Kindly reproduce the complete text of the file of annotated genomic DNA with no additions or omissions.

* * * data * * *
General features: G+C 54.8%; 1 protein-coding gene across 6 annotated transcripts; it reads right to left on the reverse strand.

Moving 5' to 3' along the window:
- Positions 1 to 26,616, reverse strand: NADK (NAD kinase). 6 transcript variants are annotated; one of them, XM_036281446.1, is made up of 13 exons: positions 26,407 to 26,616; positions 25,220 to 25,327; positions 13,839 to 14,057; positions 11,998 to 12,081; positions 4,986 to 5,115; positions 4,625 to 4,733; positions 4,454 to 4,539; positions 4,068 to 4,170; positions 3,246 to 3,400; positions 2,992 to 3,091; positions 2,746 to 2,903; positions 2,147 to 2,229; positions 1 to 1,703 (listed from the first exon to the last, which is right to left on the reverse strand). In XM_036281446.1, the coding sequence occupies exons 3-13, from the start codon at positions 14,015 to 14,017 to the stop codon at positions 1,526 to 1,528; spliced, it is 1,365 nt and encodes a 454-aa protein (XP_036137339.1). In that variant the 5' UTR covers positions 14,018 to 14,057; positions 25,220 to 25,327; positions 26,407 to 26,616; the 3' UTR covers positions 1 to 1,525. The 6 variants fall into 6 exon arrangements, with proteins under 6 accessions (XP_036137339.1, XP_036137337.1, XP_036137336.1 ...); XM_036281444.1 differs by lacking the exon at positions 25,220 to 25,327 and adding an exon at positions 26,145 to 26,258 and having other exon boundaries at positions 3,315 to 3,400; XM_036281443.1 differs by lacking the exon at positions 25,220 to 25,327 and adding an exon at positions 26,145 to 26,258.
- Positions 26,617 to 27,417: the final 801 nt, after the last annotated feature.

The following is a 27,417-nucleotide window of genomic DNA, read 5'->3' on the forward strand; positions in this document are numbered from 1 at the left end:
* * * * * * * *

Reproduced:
General features: G+C 54.8%; 1 protein-coding gene across 6 annotated transcripts; it reads right to left on the reverse strand.

Moving 5' to 3' along the window:
- Positions 1 to 26,616, reverse strand: NADK (NAD kinase). 6 transcript variants are annotated; one of them, XM_036281446.1, is made up of 13 exons: positions 26,407 to 26,616; positions 25,220 to 25,327; positions 13,839 to 14,057; positions 11,998 to 12,081; positions 4,986 to 5,115; positions 4,625 to 4,733; positions 4,454 to 4,539; positions 4,068 to 4,170; positions 3,246 to 3,400; positions 2,992 to 3,091; positions 2,746 to 2,903; positions 2,147 to 2,229; positions 1 to 1,703 (listed from the first exon to the last, which is right to left on the reverse strand). In XM_036281446.1, the coding sequence occupies exons 3-13, from the start codon at positions 14,015 to 14,017 to the stop codon at positions 1,526 to 1,528; spliced, it is 1,365 nt and encodes a 454-aa protein (XP_036137339.1). In that variant the 5' UTR covers positions 14,018 to 14,057; positions 25,220 to 25,327; positions 26,407 to 26,616; the 3' UTR covers positions 1 to 1,525. The 6 variants fall into 6 exon arrangements, with proteins under 6 accessions (XP_036137339.1, XP_036137337.1, XP_036137336.1 ...); XM_036281444.1 differs by lacking the exon at positions 25,220 to 25,327 and adding an exon at positions 26,145 to 26,258 and having other exon boundaries at positions 3,315 to 3,400; XM_036281443.1 differs by lacking the exon at positions 25,220 to 25,327 and adding an exon at positions 26,145 to 26,258.
- Positions 26,617 to 27,417: the final 801 nt, after the last annotated feature.

The following is a 27,417-nucleotide window of genomic DNA, read 5'->3' on the forward strand; positions in this document are numbered from 1 at the left end: